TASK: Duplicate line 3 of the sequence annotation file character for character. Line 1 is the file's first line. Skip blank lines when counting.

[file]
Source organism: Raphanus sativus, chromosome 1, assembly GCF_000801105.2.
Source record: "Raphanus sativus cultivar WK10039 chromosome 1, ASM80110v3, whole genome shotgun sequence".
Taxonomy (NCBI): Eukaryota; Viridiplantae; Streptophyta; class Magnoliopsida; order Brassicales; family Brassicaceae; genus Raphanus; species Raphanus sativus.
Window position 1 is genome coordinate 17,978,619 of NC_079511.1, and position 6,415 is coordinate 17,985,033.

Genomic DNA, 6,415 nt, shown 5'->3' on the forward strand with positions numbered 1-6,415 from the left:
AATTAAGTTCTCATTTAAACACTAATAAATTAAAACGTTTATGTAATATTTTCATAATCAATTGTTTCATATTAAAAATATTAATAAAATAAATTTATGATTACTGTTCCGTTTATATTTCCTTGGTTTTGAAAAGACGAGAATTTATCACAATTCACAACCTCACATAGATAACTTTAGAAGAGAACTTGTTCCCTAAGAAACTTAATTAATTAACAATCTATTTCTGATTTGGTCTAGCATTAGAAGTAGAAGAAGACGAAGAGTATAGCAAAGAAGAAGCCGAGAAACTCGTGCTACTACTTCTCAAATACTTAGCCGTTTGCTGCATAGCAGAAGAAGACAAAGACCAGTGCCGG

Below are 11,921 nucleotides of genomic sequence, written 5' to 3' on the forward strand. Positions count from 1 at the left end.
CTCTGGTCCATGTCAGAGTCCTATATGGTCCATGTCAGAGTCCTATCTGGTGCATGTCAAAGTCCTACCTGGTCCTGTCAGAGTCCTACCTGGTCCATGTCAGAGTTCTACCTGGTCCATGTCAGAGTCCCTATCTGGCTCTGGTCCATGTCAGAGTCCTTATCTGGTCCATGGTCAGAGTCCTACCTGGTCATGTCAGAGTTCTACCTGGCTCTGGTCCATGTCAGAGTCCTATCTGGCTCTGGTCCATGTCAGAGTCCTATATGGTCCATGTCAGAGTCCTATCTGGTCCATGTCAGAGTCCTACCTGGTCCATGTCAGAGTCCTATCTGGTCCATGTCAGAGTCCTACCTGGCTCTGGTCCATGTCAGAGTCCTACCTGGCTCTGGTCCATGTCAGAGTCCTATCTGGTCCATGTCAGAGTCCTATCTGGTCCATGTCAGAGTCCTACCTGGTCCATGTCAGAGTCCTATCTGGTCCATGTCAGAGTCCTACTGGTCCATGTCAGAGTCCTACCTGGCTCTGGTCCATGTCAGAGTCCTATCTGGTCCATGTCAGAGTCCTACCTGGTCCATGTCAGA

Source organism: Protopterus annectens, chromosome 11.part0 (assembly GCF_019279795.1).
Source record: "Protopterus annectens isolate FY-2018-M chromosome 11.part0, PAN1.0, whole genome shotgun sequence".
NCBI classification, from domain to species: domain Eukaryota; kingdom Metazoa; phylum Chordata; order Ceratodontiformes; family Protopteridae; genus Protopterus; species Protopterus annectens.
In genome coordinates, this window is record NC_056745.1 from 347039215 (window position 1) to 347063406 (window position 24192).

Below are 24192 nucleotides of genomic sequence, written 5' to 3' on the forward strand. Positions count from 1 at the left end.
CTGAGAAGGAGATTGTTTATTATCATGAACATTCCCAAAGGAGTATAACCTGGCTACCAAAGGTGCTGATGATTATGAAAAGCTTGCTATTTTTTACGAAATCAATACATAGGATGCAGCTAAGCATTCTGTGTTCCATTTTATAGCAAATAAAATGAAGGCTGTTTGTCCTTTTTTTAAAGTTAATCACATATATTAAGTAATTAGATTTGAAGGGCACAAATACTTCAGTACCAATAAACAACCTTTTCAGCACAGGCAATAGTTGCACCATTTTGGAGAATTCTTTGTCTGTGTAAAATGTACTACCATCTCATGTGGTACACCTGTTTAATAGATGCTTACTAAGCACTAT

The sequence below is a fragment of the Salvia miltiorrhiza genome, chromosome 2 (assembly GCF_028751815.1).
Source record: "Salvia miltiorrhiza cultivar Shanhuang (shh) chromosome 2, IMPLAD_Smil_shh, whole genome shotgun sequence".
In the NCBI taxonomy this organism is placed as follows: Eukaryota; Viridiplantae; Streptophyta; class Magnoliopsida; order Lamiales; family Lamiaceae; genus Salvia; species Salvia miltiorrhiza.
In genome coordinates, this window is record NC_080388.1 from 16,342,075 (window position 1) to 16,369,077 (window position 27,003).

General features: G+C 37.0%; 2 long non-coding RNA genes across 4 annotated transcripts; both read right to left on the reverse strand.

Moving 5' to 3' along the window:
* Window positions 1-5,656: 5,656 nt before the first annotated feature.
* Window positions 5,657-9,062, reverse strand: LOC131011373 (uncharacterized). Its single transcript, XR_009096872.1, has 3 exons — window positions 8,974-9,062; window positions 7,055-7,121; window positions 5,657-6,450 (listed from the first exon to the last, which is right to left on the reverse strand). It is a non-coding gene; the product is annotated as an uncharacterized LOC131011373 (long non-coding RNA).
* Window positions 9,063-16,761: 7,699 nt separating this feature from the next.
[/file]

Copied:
Taxonomy (NCBI): Eukaryota; Viridiplantae; Streptophyta; class Magnoliopsida; order Brassicales; family Brassicaceae; genus Raphanus; species Raphanus sativus.